Looking back, it’s easy to see how the Capitals lost the series after being up three-games-to-one:

1) They were a young team (younger than the team that lost to Pittsburgh the year before). Inexperienced playoff teams are extremely suspect to the whims of momentum (both positive and negative).

2) Confidence is a major factor in the success of special teams, and the Capitals just didn’t have it in their powerplay (1-for-33 in the series). This meant the Habs could take penalties without punishment.

3) Montreal employed a passive trap when they had the lead, which confounded coach Bruce Boudreau.

4) Montreal paid extra-special attention to Alex Ovechkin and Nicklas Backstrom defensively, challenging the rest of the Capitals to create offense.

5) Montreal netminder Jaroslav Halak put on the greatest playoff goaltending performance since Patrick Roy in 1992-93, if not longer.

Given the above, the steps that had to be taken to get the Capitals to the Stanley Cup Final were clear:

1) Find some playoff experience to add to the dressing room.

2) Count on better luck (Halak-esque performances don’t happen every year).

3) Support coach Boudreau in figuring out how to beat the trap.

4) Find an impact second-line centre to take the pressure off of Ovechkin and Backstrom.

Instead, General Manager George McPhee went in the opposite direction, abandoning the style of play he’d built the team on for one that put a priority on defensive accountability.  

It’s been downhill ever since.

The 2010-11 Capitals racked up 107 points but their goals per game rate fell more than a full goal (-1.09). A distance emerged between the team’s run-and-gun – and best – player (Ovechkin) and its coach. Talented Tomas Fleischmann was shipped out for the blueline carcass known as Scott Hannan.  

Come playoff time, Washington was swept by another trapping team, this time the Tampa Bay Lightning in the second round. But unlike during the Montreal series (where Washington generated scoring chances to no avail), the Capitals went meekly into the off-season, and with little offensive push back.

This past summer, GM George McPhee doubled-down on his defensive bet. He added Tomas Vokoun to play goal, and brought in Joel Ward, Troy Brouwer and Roman Hamrlik to bring size and grit to the team. 

What none of these players do is create offense on their own.

And, for the first part of the 2011-12 season, they couldn’t stop a puck either. Vokoun got off to a poor start, and despite his team out-shooting and out-chancing the opposition, Bruce Boudreau was fired.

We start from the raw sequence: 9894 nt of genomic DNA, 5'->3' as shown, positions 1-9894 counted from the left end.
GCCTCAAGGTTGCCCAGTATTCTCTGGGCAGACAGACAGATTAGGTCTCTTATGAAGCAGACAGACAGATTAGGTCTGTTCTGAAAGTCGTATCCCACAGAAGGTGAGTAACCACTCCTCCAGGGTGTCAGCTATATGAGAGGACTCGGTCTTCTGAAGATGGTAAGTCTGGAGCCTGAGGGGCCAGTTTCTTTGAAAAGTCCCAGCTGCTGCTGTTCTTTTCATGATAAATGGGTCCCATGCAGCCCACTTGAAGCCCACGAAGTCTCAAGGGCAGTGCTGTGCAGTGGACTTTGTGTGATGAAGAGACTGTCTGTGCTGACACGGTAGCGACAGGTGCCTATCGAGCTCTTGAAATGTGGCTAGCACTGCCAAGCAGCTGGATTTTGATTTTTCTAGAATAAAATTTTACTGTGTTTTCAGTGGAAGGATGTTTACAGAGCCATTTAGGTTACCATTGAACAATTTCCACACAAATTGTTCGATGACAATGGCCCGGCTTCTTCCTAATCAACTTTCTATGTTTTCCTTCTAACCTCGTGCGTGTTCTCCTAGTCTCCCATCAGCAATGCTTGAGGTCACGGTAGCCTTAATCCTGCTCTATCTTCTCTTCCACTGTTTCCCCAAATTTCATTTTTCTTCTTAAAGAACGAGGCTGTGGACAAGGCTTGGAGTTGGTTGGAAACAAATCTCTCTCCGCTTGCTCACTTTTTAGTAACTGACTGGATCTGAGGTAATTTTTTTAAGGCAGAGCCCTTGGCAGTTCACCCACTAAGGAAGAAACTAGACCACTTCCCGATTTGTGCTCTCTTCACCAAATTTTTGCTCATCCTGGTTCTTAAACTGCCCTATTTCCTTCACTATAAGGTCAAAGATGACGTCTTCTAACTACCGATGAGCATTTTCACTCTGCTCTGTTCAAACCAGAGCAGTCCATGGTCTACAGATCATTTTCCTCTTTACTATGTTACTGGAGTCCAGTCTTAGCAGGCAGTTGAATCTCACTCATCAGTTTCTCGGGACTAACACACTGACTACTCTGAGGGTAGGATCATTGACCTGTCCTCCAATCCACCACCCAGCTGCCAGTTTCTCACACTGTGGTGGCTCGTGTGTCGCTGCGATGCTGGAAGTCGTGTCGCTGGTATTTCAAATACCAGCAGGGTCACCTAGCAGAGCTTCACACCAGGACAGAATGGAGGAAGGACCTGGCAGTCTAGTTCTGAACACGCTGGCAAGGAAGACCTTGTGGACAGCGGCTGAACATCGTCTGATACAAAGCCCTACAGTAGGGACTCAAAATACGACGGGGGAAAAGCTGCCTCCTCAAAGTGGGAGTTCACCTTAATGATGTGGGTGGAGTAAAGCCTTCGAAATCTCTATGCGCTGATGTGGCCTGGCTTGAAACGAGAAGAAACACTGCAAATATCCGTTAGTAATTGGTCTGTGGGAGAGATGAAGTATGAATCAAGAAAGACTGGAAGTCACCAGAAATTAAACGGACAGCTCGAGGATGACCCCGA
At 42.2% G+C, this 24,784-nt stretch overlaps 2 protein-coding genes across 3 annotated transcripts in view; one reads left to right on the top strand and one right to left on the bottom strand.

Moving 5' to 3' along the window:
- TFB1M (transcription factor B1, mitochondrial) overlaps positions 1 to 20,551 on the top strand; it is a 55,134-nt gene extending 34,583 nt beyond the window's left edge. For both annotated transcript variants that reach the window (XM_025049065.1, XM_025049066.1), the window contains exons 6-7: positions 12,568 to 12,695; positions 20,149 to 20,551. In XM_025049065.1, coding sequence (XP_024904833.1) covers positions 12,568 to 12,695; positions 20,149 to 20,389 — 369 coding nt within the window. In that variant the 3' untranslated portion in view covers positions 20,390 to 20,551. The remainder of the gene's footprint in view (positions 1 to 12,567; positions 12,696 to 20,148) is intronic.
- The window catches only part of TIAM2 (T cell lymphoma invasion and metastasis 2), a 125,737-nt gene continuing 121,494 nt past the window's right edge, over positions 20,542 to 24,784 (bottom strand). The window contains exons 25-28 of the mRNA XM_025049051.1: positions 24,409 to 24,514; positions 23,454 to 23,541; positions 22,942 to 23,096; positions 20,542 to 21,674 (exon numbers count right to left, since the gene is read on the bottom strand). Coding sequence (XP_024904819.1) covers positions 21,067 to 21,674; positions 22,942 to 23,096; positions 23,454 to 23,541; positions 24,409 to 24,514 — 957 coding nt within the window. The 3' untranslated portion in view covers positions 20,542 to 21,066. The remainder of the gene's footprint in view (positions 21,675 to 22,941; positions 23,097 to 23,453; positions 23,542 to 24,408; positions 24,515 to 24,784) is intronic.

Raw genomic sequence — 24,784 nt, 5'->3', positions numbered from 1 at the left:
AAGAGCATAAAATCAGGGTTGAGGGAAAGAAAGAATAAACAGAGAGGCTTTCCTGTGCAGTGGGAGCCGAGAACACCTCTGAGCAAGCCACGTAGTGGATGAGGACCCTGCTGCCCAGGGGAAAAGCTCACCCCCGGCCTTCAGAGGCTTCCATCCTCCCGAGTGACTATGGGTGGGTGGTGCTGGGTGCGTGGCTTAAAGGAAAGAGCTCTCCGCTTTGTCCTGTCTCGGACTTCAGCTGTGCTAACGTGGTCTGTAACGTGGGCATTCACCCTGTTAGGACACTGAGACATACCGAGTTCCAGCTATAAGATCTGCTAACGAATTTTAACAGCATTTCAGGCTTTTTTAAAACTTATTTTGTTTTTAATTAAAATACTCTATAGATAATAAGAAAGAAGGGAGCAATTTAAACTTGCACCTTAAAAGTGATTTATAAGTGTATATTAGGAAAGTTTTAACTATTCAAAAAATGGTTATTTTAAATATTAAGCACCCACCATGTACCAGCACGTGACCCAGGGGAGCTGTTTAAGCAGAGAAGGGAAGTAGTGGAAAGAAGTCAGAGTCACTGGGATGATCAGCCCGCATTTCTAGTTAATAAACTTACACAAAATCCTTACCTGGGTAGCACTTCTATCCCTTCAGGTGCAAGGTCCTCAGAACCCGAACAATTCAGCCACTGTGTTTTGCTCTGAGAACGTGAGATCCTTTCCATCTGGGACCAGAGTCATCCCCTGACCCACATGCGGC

The hiring of Dale Hunter was the last bit of “defensive desperation” to come out of the Washington front office. As discussed last week, Hunter’s hard-nosed, no-nonsense approach has stifled what creativity has remained in the Capitals attack.

The transformation of this team from “go-go” to “no-go” is now complete.

Today the Washington Capitals are in a desperate fight for their playoff lives. It didn’t have to be this way.

If Capitals fans should blame anyone, it’s GM George McPhee.

THOUGHTS ON THE FLY

  • No big surprise – this interview suggests the man behind the Seattle arena bid could care less about the NHL.
  • Meanwhile, it looks like the NHL would like to sell the Phoenix Coyotes to the bid that includes Jeremy Roenick.
  • Speaking of the Coyotes, it’s been quite the season for Radim Vrbata. He’s cracked 30 goals for the first time, and at least one person thinks he should be a Hart candidate.
  • Don’t look now but Tyler Myers has found his game in Buffalo. He’s got 2 goals, 7 points and is a +7 in his last 10 games.
  • Here’s a Detroit reaction to acquiring Kyle Quincey. Here’s more analysis from Colorado’s Mile High Hockey blog. From here it looks like a trade that helps out all three teams.
  • A great Maclean’s piece on the rise of hockey in the United States. Maybe moving into the sunbelt regions wasn’t such a bad idea for the game after all.
  • As much as there is to like about David Booth on the second line for the Canucks, they still need one more offensive piece and a defenseman, if they plan on making another Cup run this year. Mason Raymond hasn’t looked like a top-six player all year, and the blueline remains inconsistent.
  • Since the free advice is flowing, here’s some for Nashville GM David Poile – there might not be a better year to make a run at the Stanley Cup. Who knows if you’ll ever have Ryan Suter and Shea Weber under contract again, you’ve got the young assets to move, and you’re one of the toughest teams to play against in the league. Ales Hemsky, Ray Whitney, Derek Roy, etc. etc. – go get some deadline offense and push your chips into the middle of the table.
  • In case you missed it, Elliotte Friedman’s 30 Thoughts.
  • I know Antoine Vermette is struggling, but this return for him certainly doesn’t give anyone confidence Scott Howson is the type of GM who can maximize the return in any Rick Nash or Jeff Carter trade. It also doesn’t address their goaltending issues either.